Gail Binkly

Gail Binkly is a career journalist who has worked for the Colorado Springs Gazette and Cortez Journal. She is currently a freelance writer as well as the editor of the Four Corners Free Press, based in Cortez.

A 27-year-old Special Forces soldier from Monticello, Utah, was killed in Afghanistan on Wednesday. The Deseret News reports that Army Staff Sergeant Aaron Butler died when he and a group of Utah National Guardsmen were clearing a booby-trapped building and a bomb went off. The 11 other soldiers all sustained injuries. Butler was remembered at a vigil Thursday night in his home town.

A 61-year-old resident of Farmington, New Mexico, has become the state’s first fatality from West Nile virus. The Daily-Times reports the man is among seven cases of the mosquito-borne virus across the state. Most of New Mexico’s cases occur in August and September, and people remain at risk until the first hard frost.

Tomruen / Creative Commons

Monday morning’s solar eclipse will not be a total eclipse when viewed in the Four Corners area, but more than 80 percent of the sun will be blotted out at the event’s peak, around 11:40 a.m. It is not safe to look at the eclipse directly. Special glasses – not just sunglasses – are required, or you can make a pinhole viewer. Eclipse watching events have been scheduled at the Anasazi Heritage Center near Dolores, the Mancos Public Library, the Powerhouse Science Center in Durango, the Durango Public Library, and San Juan College in Farmington.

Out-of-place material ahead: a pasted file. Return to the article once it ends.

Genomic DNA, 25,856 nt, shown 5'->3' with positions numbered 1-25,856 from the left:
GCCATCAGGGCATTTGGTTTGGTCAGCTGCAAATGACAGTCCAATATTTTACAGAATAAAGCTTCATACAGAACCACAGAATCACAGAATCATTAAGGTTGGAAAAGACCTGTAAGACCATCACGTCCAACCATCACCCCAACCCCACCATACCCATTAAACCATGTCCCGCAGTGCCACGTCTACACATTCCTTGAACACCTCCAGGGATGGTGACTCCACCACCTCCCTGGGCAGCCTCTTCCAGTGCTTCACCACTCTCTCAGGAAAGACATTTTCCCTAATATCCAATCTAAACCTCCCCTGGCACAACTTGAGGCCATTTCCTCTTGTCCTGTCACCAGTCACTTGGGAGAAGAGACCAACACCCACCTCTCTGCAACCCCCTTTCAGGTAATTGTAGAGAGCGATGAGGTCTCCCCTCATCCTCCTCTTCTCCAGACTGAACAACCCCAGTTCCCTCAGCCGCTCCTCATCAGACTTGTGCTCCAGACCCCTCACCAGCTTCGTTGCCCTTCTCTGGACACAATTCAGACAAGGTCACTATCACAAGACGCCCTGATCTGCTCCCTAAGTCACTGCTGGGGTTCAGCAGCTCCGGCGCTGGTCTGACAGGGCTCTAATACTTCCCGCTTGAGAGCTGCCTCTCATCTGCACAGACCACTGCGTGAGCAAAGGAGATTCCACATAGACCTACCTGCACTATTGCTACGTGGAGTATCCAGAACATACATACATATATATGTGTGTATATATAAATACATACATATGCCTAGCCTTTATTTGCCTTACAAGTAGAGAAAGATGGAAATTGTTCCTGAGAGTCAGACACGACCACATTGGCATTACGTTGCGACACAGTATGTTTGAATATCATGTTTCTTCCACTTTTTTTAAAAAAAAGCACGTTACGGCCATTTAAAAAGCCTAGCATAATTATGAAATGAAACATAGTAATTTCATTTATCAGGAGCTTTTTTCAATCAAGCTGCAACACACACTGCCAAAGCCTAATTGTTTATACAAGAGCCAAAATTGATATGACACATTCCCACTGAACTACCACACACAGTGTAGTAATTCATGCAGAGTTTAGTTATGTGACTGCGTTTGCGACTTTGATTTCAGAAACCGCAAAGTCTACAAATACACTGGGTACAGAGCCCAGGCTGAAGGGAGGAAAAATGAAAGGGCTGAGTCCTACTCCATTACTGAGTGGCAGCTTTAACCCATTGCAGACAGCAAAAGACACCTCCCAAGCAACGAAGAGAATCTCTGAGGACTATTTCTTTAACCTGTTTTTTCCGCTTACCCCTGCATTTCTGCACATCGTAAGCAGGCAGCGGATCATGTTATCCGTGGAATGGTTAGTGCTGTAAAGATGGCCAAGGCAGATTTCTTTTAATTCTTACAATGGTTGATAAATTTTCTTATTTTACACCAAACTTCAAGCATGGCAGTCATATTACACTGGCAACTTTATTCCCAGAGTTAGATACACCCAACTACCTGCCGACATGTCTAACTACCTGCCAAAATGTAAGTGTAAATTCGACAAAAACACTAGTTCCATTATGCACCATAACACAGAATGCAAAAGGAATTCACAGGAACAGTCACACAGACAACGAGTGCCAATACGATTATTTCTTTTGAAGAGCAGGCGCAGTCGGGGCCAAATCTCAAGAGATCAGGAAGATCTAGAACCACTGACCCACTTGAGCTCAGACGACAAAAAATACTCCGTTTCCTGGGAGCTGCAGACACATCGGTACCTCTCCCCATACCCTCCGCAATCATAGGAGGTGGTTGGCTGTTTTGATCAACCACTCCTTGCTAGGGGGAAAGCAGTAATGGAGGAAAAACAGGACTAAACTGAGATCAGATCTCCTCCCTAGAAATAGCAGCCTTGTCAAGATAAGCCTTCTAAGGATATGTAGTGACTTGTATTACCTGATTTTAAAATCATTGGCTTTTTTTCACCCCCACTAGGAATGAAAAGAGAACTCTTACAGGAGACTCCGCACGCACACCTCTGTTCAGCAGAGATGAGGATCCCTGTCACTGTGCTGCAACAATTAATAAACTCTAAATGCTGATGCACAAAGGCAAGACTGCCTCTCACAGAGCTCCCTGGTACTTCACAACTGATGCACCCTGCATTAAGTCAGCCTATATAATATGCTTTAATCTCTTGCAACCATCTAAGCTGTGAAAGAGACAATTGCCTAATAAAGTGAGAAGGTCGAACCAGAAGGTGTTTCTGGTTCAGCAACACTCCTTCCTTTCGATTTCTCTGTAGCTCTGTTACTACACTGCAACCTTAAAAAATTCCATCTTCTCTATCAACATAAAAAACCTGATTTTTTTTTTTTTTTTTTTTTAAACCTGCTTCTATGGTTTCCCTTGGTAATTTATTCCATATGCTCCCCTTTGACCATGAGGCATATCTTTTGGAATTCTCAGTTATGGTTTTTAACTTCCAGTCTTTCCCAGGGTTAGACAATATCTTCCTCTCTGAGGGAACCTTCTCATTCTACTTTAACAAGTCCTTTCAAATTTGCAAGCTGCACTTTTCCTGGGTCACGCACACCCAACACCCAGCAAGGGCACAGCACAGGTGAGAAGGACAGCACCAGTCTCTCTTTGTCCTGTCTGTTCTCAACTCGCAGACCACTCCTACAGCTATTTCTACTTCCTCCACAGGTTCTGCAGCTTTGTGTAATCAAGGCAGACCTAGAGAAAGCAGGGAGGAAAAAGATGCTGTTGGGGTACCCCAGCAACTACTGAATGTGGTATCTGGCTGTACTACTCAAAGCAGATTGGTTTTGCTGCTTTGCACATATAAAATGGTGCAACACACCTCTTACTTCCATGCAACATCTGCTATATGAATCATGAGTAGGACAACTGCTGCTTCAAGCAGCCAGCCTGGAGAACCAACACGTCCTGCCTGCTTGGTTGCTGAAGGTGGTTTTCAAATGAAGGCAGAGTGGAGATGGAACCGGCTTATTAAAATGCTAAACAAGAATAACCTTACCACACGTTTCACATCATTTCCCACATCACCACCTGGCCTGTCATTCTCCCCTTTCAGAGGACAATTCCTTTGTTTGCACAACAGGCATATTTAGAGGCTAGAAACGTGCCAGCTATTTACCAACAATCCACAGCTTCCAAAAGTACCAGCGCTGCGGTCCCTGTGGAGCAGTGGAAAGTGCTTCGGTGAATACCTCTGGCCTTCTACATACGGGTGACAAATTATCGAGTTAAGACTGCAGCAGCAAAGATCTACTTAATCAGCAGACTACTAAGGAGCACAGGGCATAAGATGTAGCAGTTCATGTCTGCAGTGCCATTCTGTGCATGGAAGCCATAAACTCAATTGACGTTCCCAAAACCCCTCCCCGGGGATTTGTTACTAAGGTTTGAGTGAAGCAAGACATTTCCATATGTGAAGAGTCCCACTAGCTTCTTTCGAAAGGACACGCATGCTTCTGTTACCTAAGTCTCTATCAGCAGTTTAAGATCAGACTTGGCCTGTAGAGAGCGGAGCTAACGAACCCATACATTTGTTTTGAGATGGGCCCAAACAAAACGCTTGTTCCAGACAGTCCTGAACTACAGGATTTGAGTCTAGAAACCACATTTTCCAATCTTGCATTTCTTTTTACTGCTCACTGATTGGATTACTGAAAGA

Austin Cope

The Bridge Emergency Shelter in Cortez has been awarded a $1.2 million grant from the Colorado Department of Local Affairs toward the construction of a new facility. Bridge Executive Director Laurie Knutson tells KSJD that DOLA is also providing $725,000 in a low-interest loan. The funds are contingent on a local match for the remaining costs for the new shelter, estimated at $2.3 million. Some has already been raised, and Knutson is seeking grants for the remainder.

Creative Commons

Two cases of West Nile virus in human beings have been confirmed in Utah. The Salt Lake Tribune reports that mosquitoes with the virus have been found this summer in eight counties across the state, though not in San Juan County. Health officials are urging residents to take measures to avoid mosquito bites because in rare cases West Nile can be serious or even fatal. There have been no human cases reported in the Four Corners area this year, but there have been a number across the Four Corners states.